Community Research and Development Information Service - CORDIS

Specific challenge: In order to leverage resources, mitigate risks and establish long term relationships, the European aeronautics sector should identify topics of common interest and mutual benefit with other regions of the world, in particular where these address societal challenges such as a worldwide safe and environmental-friendly air transport system, common standards (including for environmental aspects) and win-win situations for technological development. Aeronautics has inherently and increasingly an international dimension because almost all current aircraft programmes involve stakeholders from many different countries. Several areas of mutual interest with China have been identified through previous actions, such as the FP7 support actions GRAIN (EU-China) and IFARs (multinational aviation research forum).


Scope: For the coming years, coordinated research and innovation actions with China, involving the appropriate funding from both sides, should address one of the following specific areas of common interest between Europe and China:


–      Innovative methods and numerical technologies for airframe and engine noise reduction. For achieving noise reduction goals of Europe’s ‘Flightpath 2050’, advanced technologies are needed to further reduce the noise of the airframe and the engines including installation effects. The aim is to investigate experimentally and numerically innovative control approaches, in order to uncover technologies with a potential of achieving next step reductions in airframe and engine noise. Research should focus on advanced methods for simulation of noise generation mechanisms in complex geometries, and the investigation of passive and active control strategies. This includes multidisciplinary optimisation methodologies, in support of the design of advanced control systems for noise reduction with the lowest impact on performance, weight and cost.


–      Development of bio-sourced composite materials and environment-friendly multifunctional composites and structures for aeronautics applications. Current state-of-the-art composite materials used in aircraft production are mainly carbon-based. The next generation of aviation technologies should demonstrate significant progress towards global ambitious environmental targets. To achieve such targets, multifunctional bio-composite materials offer a significant potential and need to be further developed. Future joint research work should focus primarily on:


o  Design and manufacturing of bio-sourced polymeric resins, reinforcing fibres and honeycomb papers for aeronautics applications.


o  Application of bio-sourced composite materials for aircraft secondary structures and interior components.


o  Process engineering and simulation of bio-sourced multi-functional composite materials including properties such as structure-electric conductivity, structure-fire retardant and structure-damping composites.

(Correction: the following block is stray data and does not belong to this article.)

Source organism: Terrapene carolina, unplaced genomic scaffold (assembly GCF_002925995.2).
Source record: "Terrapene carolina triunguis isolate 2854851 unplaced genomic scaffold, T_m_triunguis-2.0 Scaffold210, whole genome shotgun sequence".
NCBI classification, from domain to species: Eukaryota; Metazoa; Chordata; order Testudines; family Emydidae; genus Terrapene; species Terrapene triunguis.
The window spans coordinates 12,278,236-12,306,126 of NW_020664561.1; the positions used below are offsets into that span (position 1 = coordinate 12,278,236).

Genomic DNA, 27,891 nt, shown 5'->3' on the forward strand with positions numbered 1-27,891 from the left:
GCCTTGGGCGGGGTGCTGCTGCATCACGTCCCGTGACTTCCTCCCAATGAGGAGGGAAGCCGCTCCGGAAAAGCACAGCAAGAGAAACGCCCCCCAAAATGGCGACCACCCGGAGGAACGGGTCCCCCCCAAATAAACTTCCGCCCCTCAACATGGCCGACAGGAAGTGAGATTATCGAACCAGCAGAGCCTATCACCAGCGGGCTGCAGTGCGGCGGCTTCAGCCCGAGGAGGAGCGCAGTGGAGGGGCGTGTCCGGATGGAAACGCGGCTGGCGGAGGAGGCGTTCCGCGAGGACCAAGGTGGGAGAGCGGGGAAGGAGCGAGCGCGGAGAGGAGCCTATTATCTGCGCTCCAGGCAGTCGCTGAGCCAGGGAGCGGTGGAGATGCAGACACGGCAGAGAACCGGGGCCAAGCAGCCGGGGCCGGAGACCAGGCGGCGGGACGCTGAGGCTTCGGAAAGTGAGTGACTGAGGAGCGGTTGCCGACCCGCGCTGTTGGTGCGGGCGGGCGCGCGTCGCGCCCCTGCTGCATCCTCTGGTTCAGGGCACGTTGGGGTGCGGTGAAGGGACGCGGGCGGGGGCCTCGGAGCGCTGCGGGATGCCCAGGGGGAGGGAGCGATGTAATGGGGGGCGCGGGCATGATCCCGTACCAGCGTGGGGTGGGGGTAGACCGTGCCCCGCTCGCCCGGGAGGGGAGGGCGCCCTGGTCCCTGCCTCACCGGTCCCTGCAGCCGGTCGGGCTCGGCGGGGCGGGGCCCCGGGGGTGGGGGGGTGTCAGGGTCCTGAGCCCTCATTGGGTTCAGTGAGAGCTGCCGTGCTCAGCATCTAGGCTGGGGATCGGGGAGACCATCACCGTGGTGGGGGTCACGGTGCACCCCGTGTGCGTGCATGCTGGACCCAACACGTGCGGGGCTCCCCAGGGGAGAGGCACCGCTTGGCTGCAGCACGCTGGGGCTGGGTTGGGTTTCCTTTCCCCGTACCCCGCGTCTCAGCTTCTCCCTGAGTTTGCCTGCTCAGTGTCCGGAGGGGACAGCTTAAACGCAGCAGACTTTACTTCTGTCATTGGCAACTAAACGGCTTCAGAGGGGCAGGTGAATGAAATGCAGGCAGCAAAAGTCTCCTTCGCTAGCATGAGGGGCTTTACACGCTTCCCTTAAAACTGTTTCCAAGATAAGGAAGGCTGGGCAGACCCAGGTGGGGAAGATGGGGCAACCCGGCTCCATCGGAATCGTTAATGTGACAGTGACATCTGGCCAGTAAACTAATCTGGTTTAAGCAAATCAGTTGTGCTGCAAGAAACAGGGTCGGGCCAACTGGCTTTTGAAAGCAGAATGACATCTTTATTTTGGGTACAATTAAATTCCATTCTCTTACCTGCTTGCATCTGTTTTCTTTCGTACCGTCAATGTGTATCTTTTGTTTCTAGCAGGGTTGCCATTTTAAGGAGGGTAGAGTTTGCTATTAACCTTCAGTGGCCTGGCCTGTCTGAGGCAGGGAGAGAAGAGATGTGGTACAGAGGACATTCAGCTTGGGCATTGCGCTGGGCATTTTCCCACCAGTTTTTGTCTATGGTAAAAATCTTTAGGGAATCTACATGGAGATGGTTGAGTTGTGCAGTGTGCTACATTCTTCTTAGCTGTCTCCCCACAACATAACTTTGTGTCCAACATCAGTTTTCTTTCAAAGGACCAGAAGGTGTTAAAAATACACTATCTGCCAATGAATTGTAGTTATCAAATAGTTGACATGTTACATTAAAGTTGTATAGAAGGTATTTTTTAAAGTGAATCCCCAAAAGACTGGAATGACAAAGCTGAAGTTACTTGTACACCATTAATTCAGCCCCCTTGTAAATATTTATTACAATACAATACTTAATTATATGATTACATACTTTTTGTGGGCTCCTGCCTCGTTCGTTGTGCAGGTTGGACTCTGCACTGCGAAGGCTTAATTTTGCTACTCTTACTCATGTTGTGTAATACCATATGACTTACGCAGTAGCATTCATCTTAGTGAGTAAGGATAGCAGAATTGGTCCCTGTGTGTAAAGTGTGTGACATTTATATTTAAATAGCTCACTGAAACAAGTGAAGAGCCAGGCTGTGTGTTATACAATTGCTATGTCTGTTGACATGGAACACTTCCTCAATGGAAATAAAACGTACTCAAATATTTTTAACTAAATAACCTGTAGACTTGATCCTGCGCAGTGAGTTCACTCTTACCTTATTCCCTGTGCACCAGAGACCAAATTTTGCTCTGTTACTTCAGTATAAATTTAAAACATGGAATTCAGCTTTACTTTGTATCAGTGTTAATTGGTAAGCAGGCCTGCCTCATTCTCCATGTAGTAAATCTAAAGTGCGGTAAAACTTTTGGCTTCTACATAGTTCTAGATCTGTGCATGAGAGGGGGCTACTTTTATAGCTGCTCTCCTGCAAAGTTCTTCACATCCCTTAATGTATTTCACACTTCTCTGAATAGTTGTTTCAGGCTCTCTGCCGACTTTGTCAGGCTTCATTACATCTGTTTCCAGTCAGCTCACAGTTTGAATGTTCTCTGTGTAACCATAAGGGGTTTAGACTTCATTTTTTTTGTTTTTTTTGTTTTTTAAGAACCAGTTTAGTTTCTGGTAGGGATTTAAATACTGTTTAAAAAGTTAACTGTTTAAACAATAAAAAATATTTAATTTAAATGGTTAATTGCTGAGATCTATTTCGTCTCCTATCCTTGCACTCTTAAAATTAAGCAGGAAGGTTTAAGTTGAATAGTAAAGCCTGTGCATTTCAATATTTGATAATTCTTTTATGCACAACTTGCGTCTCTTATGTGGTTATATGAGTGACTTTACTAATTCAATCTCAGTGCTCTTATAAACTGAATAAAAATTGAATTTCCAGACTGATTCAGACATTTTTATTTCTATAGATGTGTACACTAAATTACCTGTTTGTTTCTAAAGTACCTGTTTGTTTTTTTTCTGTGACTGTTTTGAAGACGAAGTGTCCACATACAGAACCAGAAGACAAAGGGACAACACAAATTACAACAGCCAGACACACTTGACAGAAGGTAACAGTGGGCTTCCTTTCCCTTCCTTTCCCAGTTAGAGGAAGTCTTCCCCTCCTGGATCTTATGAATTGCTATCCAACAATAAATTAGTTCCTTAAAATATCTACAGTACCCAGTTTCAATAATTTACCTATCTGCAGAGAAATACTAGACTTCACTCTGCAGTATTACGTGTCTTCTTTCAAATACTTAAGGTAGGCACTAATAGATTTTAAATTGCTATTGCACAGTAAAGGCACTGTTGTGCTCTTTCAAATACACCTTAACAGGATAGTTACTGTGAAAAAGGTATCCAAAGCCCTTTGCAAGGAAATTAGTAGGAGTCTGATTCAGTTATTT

–      Flow control and advanced numerical tools for physical modelling of unsteady flows of aircraft and its components. The overall aerodynamic efficiency of future aircraft and their component will provide a significant contribution to the specific CO2 reduction of future aviation. Enhanced methods in numerical prediction and the use of high-performance computing (HPC) will contribute to faster and improved design processes. Research should focus on:


o  The development or enhancement of high fidelity numerical analysis tools for the quantitative investigation of turbulent drag reduction technologies.


o  The optimisation of algorithm efficiency and exploitation of high-performance computing (HPC).


o  Investigation and choice of the most efficient strategies for e.g. active suppression of turbulent skin friction or control of high-speed flow separation.


o  The flow control and turbulent mixing for turbomachinery applications.


–      Enhanced additive manufacturing of metal components and resources efficient manufacturing processes for aerospace applications. The demand for material efficient and sustainable production processes require new advanced technologies for the aerospace industry. Technologies that offer substantial potential are:


o  The current processes of Additive Manufacturing (AM) are promising, but still present building rates that are too low to be commercially viable for large components. The research should focus on modelling and simulation of the AM process of metal components, which can optimise the manufacturing process, decrease the cost and lead time, to improve quality and to accelerate the AM implementation in aerospace industries.


o  Powder hot isostatic pressing (HIPping) using titanium is promising for manufacturing of aircraft structures. Here the influence of the variability in composition of Ti powders needs to be assessed. The capability to manufacture large HIPped Ti structures with required consistency and repeatability has to be further developed for future commercialised processes.


o  The casting and welding of large titanium aerospace structures have been demonstrated, but they need to be enhanced for being compliant with industrial requirements such as dimensional accuracy and mechanical properties.


The Commission considers that proposals requesting a contribution from the EU between EUR 1.3 to 1.8 million would allow each specific area to be addressed appropriately. Nonetheless, this does not preclude submission and selection of other proposals requesting other amounts.


Expected impact: Actions will demonstrate their potential to mature the level of readiness of technologies and concepts, identify how the project results will be of mutual benefit and evaluate the leverage effect resulting from the coordinating research and innovation funding of EU and China.


Type of action: Research and Innovation Actions

Record Number: 665453 / Last updated on: 2015-03-25